THIS STORY HAS BEEN FORMATTED FOR EASY PRINTING
Local Action

Quarter century of out standing

A scene from ''I Can't Think Straight,'' by Shamim Sarif, screening at the LGBT Film Festival beginning this week. A scene from ''I Can't Think Straight,'' by Shamim Sarif, screening at the LGBT Film Festival beginning this week.
By Danny Deza
Globe Correspondent / May 3, 2009
  • Email|
  • Print|
  • Reprints|
  • |
Text size +

The 25th annual LGBT Film Festival - a celebration of lesbian, gay, bisexual, and transgender culture (formerly known as the Boston Gay & Lesbian Film & Video Festival) - will take place May 6-17. Hosted by the Museum of Fine Arts, as in past years, screenings this year will also take place at the Brattle Theatre in Harvard Square and at Fenway Health's new space at 1340 Boylston St.

The women's opening-night film is "I Can't Think Straight," by Boston University alumna Shamim Sarif. It follows a young woman reconsidering her marriage after someone new comes into her life. The screening will be preceded by a dance performance from Mesma S. Belsare, a locally based dancer, choreographer, actor, visual artist, and educator trained in classical Bharatanatyam dance style. A reception will follow. $15 general, $12 members, students, and seniors, 7 p.m., May 6, Museum of Fine Arts.

The men's opening night film, "Pedro," follows the life of Pedro Zamora, a former "Real World" cast member who dedicated his life to HIV/AIDS activism, and whose death brought heightened attention to the health crisis. $15 general, $12 members, students, and seniors, 7 p.m., May 7, MFA, 617-369-3907, www.mfa.org/film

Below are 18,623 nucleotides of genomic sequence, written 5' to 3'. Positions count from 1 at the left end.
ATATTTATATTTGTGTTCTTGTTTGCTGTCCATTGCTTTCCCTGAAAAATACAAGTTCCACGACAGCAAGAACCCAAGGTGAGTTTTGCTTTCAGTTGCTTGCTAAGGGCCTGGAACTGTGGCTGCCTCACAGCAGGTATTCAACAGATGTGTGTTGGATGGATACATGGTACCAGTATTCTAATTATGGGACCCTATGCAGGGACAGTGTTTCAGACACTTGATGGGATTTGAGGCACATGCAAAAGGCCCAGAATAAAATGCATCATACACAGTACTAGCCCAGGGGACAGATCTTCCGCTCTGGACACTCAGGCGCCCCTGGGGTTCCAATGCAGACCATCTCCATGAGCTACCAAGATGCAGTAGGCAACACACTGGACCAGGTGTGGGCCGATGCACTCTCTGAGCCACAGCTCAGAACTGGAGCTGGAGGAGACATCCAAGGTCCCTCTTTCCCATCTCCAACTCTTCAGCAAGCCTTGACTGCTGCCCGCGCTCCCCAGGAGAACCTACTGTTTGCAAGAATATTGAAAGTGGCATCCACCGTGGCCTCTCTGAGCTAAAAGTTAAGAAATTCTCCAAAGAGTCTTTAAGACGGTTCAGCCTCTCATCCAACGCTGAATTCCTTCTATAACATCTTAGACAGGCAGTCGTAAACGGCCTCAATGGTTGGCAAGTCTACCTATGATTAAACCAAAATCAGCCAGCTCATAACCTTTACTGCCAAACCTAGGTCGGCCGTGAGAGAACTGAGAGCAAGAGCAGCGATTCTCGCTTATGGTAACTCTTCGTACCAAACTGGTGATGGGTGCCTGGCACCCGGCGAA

Other festival highlights:

May 8 In "Family," a group of 30-something lesbian friends make a pact to come out of the closet to their loved ones.

May 9 "A Place to Live: The Story of Triangle Square" follows seven gay and lesbian seniors trying to secure a home in the first affordable housing project for the elderly gay community in the United States.

May 9 "Kiss the Moon" (Chan di chummi) portrays the life of members of a sub-culture of transsexuals in Pakistan.

May 9 "Trinidad" visits a small Colorado town that bears the moniker "Sex-Change Capital of the World."

May 13 The Israeli romantic comedy "Antarctica," is about a man hoping to find love before his 30th birthday.

May 13 In "The New Twenty," five New Yorkers struggle to find their source of discontent.

May 14 Two women in love take a chance on an experimental scientific process that makes sperm from their own stem cells, in the fictional "The Baby Formula."

May 15 Manu and Philippe are a loving couple, but a disagreement over adoption puts a strain on their relationship in "Baby Love."

May 16 "Fig Trees" is a video opera highlighting the parallel struggles of individuals battling pharmaceutical giants and governments in the face of AIDS.

May 16 "Chef's Special" follows an openly gay restaurant owner whose ex-wife and children show up unexpectedly.

May 16 "Still Black" is a feature-length documentary that explores the lives of six black transgender men living in the United States.

617-369-3306, www.mfa.org/film

At the Harvard Film Archive. Tonight at 7 is "An Evening With Stephen Prina." A conceptual artist, musician, and Harvard professor, Prina will screen and discuss two of his films, "The Way He Always Wanted It II" and "Vinyl II." The following night at 7, filmmaker J.P. Sniadecki will present "Demolition," a documentary that focuses on a huge demolition site in the center of Chengdu, China. 617-495-4700, www.hcl.harvard.edu/hfa.

Award Winners. Local filmmakers Ann Carol Grossman and Arnie Reisman were honored with a Silver Plaque in the documentary: history/biography category for their film "The Powder & Glory," at the 45th Hugo Television Awards last month. The documentary is the story of pioneering cosmetics entrepreneurs Elizabeth Arden and Helena Rubinstein and their legendary rivalry. www.powderandglory.com.